Questions You Should Ask Before You Design a Mascot

Mascots come in all shapes and sizes. Often, it is not only the character that dictates what the final mascot design will be. If you are considering the creation of a new mascot for your school or organization, then here are a few questions you should ask yourself while you’re in the design phase. There is always a balance between form and function, and that line is different for each mascot project.
Who Is Going to Wear the Mascot?
Like the majority of schools or companies, the mascot performer is typically a volunteer with little to no experience. Mascot costumes that are used in corporate environments such as trade shows, are often worn by someone on staff – willingly or not. Similarly in schools, there may be someone very eager in one school year, but another term might find students drawing straws to see who the lucky performer will be.
Your mascot performer is an important consideration because it will determine what features should be built into the mascot costume. For instance, an inexperienced performer will undoubtedly complain about vision, ventilation, limited movement or all three. Therefore these factors should be reflected in the mascot design. Will the eyes and mouth be smaller or larger? Will the facial features be plastic or vented? Will you include a fan inside the head? Typically, a more experienced mascot performer will have a higher tolerance for things like reduced vision.

You should also take into account how many different people will be wearing the costume. If you have more than one performer, it’s an absolute must that your mascot costume be designed in such a way that it can be cleaned and dried quickly and easily. No one wants to put on a hot, sweaty costume that was just worn by someone else. You may want to consider duplicates of the pieces which come into direct contact with the performer’s body – gloves, body suits, booties for shoes, etc.
How Long Will the Mascot Be In Use?
You may be designing a mascot that is intended to last five or ten years. Perhaps it’s just being designed for a promotion with a limited run, or even for a single day of shooting for a commercial, film or tv show. The lifespan of your mascot can help you determine which features are more or less important with your character design. For instance, if the mascot costume will only be used one or two times, different choices can be made with everything from the interior structure, fans, vision requirements and finishing fabrics. In such cases, the most important factor is that the character ‘reads’ well on camera. It will be used in a controlled environment, for a limited period of time and likely with a crew of people on hand. Conversely, a mascot costume designed for a school will be subject to a lot of wear and tear and needs to be designed and built to withstand years of use and varying degrees of care and attention.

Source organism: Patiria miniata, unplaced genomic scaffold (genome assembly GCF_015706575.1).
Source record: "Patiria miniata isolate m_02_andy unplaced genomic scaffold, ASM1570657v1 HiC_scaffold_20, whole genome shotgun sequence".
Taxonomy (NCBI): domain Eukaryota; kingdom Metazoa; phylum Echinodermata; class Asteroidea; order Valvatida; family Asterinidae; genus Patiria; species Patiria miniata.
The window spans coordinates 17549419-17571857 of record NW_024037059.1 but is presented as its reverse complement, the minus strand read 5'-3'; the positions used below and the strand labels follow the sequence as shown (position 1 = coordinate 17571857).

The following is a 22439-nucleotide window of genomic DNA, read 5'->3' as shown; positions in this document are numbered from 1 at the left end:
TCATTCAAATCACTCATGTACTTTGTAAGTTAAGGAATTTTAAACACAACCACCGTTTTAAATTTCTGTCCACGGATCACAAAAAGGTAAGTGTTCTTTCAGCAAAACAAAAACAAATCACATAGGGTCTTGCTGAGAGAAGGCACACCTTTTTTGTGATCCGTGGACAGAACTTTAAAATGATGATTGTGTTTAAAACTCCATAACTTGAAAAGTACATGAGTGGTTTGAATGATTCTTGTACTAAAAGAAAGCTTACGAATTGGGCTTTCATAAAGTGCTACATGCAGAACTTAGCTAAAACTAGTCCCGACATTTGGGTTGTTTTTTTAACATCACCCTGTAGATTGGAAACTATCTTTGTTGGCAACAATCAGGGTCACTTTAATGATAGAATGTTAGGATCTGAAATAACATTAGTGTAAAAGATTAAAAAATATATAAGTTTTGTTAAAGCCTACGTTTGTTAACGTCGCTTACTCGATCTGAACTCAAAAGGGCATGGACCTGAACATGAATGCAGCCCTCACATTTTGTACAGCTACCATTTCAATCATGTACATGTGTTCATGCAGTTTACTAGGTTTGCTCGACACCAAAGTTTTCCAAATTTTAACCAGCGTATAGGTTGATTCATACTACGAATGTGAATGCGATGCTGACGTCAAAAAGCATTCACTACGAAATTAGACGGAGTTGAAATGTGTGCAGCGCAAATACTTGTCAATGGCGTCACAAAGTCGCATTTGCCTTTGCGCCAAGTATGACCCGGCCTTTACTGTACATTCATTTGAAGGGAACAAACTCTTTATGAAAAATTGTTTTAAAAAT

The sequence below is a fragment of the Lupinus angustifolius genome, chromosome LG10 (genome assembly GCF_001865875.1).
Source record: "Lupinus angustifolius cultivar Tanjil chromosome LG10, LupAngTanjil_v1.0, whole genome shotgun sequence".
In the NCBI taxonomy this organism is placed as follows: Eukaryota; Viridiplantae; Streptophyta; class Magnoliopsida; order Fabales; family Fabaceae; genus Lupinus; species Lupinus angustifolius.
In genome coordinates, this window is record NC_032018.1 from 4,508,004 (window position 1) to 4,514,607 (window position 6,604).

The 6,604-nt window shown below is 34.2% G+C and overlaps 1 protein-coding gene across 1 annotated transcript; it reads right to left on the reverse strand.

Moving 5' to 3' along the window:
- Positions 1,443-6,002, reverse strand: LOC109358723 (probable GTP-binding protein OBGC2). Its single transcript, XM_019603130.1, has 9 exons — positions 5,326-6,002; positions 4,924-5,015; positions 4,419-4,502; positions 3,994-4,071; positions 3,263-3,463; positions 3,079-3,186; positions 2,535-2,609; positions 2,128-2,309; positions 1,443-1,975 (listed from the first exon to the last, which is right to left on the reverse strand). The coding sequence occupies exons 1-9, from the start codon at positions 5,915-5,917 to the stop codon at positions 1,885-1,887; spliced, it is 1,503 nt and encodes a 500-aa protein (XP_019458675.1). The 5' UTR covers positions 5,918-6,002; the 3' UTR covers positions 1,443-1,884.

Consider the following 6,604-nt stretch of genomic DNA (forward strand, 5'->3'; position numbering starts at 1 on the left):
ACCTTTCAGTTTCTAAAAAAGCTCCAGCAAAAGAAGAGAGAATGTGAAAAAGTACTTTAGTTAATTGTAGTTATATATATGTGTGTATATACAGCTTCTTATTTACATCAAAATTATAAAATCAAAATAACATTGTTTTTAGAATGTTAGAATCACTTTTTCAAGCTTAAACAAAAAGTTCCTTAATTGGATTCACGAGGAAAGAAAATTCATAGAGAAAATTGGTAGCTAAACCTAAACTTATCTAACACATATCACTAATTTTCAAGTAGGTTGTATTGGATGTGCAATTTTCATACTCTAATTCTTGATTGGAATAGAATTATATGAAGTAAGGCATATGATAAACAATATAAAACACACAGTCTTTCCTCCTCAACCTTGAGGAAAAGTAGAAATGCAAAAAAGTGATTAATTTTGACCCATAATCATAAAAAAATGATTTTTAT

What Will the Mascot Be Used For?
Will your mascot be used primarily for meet-and-greet events with public? Will it have to hand out literature or prizes? Will it need to do lots of running and jumping around during a game? All of these different situations have a bearing on how the mascot costume will be designed and constructed. If your mascot character is going to primarily be on a parade float a few times a year, then mobility and vision are not typically high on the priority list. On the other hand, a team mascot at a game needs to see everything that is going on and be able to move around effectively so you’ll want to consider how the body is designed for maximum mobility, how securely the head stays on, what the range of vision is and how flexible the feet are, etc. As you can see, there is a different set of criteria for each situation.

Is This the Best Mascot Character to Represent You?
Are you considering a dog mascot for your moving company, just because you like dogs? Or maybe you once saw a really cool Spartan mascot and you’d also like one for your school. Being inspired by other mascot characters is fine, but it’s important that what you choose is an effective representation of your brand. If making a choice is not so obvious, then think about the following things that might be clues to picking your mascot character:

  1. What’s in a name – does the name of your organization suggest a mascot character? (Think Quaker or Mr. Clean)
  2. What are your core values, vision and mission? Think about characters that might represent the fundamental ideals of your organization – strength (lion), fun (monkey), education (owl), etc.
  3. Your location – are you situated in a particular area that is famous for a landmark, or type of tree or wildlife? Think about iconic elements of your surroundings that draw visitors or represent your area in a unique way.

With a combination of discussion, proper planning, and answering these questions, you are sure to create a mascot that will effectively represent your team or brand. Need help with your mascot design, or don’t know where to start? Contact Hogtown Mascots today for all your custom mascot requirements!